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Let Me Tell You About Homestuck.
Sit down, dear reader, and let me tell you about Homestuck.
Does the phrase not make you want to flee in terror? Perhaps jump off a few bridges? Hit your head with a rock until you develop some form of incurable amnesia?
If you said no to any of those things, you clearly have had no prior experience on the matter.
Homestuck is the terror that’s been sweeping the nation. Homestuck is the menace that is corrupting our children. Homestuck, my friend, is an absolute monstrosity.
Do you think I’m exaggerating? Go read some. Go to mspaintadventures.com and look me in the eye and tell me I am exaggerating.
“But I went there, and all I got was this weird video game comic thing!”
That’s it. That’s Homestuck.
It’s pretty ridiculous, but I love it anyways. How do you not love a webcomic that begins with the simple, mundane sentence “A young man stands in his bedroom” and eventually leads to that young man becoming a god and creating/destroying universes with his friends?
Sure, the first few hundred (there are thousands, by the way) pages are mind-numbingly boring, but I’m glad I pushed through them and finally went through the rest of the plot, because it’s honestly incredible. If you took any Homestuck panel out of context and just stared at it, you’d be at a loss for words.
But one of the things I admire the most about Homestuck is that the author manages to pull off second person point of view. Not every writer can write using “you” and “your” and still show how the character is feeling. Mad skills right there.
I’m not saying that Homestuck doesn’t have its flaws, of course. The story moves at the pace of an arthritic snail at times, with the story being almost exclusively filler until the trolls arrive, and it moves much too quickly when it’s wrapped up in a single flash sequence. Miss one flash sequence and you’re doomed. “Who’s Lord English? When did Dave reach god tier? What is god tier, anyways? Are they in an alternate dimension again? Am I in an alternate dimension? What if Homestuck is just a figment of my imagination? Why can’t I feel my hands?”
And on top of all that, there’s a massive character list to keep up with.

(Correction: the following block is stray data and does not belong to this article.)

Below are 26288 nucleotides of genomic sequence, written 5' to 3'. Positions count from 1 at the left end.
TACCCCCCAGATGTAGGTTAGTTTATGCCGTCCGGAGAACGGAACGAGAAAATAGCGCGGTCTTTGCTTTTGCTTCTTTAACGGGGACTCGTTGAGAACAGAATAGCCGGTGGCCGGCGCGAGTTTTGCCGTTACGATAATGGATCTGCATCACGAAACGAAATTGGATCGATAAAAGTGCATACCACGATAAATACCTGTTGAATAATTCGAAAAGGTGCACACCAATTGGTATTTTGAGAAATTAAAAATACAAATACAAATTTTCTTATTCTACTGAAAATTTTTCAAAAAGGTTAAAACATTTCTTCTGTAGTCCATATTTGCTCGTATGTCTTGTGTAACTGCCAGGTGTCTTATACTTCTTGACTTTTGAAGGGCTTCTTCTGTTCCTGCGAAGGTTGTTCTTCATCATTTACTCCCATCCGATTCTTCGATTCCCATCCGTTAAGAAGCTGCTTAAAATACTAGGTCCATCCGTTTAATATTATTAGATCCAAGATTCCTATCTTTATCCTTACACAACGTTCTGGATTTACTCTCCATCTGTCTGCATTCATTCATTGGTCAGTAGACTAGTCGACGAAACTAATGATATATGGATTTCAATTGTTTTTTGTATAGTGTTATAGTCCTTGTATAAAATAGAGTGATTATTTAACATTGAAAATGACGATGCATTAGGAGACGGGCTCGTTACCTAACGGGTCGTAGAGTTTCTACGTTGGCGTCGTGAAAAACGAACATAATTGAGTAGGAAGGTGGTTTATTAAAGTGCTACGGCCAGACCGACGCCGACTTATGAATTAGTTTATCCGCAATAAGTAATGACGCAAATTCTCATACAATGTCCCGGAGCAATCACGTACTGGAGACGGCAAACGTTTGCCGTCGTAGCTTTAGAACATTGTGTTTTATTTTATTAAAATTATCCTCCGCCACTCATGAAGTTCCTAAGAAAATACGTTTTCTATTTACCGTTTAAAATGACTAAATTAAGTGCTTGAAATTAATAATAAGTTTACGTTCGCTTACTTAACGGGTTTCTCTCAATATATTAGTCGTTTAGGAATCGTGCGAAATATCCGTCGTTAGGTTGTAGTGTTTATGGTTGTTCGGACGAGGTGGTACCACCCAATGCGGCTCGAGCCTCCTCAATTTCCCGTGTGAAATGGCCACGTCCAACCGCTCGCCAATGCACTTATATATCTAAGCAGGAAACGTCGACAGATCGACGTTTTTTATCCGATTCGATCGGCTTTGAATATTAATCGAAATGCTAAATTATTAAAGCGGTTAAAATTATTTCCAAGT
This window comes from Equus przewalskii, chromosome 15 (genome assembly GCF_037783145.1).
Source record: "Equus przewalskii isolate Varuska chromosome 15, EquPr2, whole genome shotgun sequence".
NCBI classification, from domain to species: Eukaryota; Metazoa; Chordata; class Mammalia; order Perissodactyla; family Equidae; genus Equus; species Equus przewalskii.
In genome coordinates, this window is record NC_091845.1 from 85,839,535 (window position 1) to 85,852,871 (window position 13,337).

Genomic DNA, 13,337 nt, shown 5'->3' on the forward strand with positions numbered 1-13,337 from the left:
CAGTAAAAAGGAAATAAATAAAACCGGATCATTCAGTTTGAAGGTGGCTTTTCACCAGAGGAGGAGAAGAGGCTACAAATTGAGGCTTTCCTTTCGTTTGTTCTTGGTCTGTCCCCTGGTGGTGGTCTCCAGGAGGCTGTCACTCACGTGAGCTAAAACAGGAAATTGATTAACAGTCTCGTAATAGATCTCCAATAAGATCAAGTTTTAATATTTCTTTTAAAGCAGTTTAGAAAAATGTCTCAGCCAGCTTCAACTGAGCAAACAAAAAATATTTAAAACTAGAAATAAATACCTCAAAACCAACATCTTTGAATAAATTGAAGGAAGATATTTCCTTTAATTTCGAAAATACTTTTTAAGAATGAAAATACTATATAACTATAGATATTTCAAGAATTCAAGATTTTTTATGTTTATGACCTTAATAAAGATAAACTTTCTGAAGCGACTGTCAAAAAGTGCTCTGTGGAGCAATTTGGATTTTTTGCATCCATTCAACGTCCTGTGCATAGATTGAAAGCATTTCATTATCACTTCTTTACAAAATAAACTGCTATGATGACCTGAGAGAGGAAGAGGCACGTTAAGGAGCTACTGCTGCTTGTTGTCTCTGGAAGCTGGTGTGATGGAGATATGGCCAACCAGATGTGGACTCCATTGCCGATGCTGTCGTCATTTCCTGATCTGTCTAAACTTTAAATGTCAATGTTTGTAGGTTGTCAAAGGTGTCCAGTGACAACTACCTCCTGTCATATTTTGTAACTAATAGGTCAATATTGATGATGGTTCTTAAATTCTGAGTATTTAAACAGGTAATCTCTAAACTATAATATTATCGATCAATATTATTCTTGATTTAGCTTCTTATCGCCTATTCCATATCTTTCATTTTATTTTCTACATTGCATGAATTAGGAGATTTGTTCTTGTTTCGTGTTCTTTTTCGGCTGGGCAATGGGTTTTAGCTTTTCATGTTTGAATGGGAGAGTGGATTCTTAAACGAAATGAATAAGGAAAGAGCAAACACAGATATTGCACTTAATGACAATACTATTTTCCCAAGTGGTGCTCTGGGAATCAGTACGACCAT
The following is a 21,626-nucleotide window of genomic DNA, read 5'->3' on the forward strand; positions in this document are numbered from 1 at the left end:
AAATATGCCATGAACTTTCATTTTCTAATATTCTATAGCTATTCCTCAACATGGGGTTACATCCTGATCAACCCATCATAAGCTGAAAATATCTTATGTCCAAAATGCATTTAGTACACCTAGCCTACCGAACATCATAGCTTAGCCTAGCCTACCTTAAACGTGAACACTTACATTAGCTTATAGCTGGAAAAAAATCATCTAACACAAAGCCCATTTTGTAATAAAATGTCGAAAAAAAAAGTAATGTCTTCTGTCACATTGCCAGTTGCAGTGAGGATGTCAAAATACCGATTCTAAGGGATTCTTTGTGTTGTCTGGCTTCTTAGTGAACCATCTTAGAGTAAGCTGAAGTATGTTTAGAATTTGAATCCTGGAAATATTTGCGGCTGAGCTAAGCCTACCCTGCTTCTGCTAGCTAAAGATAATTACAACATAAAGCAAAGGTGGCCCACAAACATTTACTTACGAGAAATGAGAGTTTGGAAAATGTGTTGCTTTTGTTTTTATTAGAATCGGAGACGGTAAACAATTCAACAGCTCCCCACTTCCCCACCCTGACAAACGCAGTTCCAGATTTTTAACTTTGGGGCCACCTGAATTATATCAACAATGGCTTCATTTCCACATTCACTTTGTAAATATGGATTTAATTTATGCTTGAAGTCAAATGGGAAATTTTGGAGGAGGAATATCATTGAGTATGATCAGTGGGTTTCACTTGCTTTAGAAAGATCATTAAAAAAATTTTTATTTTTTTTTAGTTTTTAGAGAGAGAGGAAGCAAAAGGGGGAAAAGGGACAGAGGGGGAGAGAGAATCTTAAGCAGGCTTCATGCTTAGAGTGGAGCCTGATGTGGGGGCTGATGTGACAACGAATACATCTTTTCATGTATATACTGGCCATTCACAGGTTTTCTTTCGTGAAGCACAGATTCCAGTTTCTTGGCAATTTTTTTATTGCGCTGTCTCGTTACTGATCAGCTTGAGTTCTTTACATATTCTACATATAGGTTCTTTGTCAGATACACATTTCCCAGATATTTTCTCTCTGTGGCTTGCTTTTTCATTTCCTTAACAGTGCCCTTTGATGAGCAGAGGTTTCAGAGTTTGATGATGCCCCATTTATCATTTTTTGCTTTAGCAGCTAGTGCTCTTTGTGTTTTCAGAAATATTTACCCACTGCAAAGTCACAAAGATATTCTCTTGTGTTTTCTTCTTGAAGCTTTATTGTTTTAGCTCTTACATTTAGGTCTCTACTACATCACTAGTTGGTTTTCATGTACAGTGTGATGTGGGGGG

Firstly, there are the kids. There are eight. They exist in two alternate dimensions that they happened to create along with about 10000 other paradoxes, but other than that, they’re just your average human kids who happen to be friends over the internet. Also, they all play a game together that leads to them dying and then becoming gods, which indirectly leads to them meeting up outside the internet.
Have I mentioned that there are three alternative universes, and all the aliens from them are literally the same people reincarnated over and over? There are two alien races, trolls and cherubs, that connect with the kids via a chat client, although the cherubs don’t come in until much later in the story.
The main twelve trolls from what we’ll call Universe 1 that we start out with have ancestors and dancestors (“But ‘dancestor’ isn’t a word,” you say. Yeah, well, it is now. Live with it.), each of whom are basically these post-apocalyptic versions of themselves, and each set corresponds to a zodiac sign. Also, they live in Universe 2 and 3, respectively. Twenty-four of these trolls (or two sets of them) eventually meet up, because it turns out they keep living even after they’re dead and can cross into alternate universes with dream bubbles.
But they never can meet up with the last twelve of them, because they’re dead, as in permanent dead, except for this one chick, who is Betty Crocker (better known as the Batterwitch in this story) who was strong enough to survive the crazy apocalypse and lives on as Sea Hitler. In fact, she more or less caused the apocalypse. Everything is her fault. If you want to point an angry finger at anyone, it should be her.
Also, she acts like a ghetto stereotype.
It makes more sense if you don’t think about it.
Don’t even get me started on the cherubs. They’re two beings who apparently share a body and sort of have this yin-yang thing going on. I don’t get that either, but okay. Caliborn is the annoying one, and Calliope is really nice except she has this insecurity about her appearance. That’s about all you need to know.
Together, they die, co-create new universes, ascend to god tier, and mess with each other via timeline paradox shenanigans. But mostly they just die. Also, there’s a flash where Caliborn chews off his leg and morphs into this giant muscular green thing with cue balls for eyes and then kills everyone with this laser beam he fires from his mouth.
In my opinion, the best asset of Homestuck is its fanbase. The wonderful fans who assemble beautiful, intricate cosplays and create breathtaking fanfiction and fanart. The masses of teenagers in gray makeup who flood conventions, wearing shirts emblazoned with neon zodiac symbols and carrying plastic weaponry. The fans who made entire character designs based off a single easter egg hidden in the webcomic. The fans who raised over two million dollars to fund a video game project.
My conclusion? Homestuck is incredible. It’s changed so many lives, whether directly or not so directly. It’s had a vast impact on social networking, turning into one of the most prominent fandoms today, and connected so many people around the world. Me? I’m just glad it exists.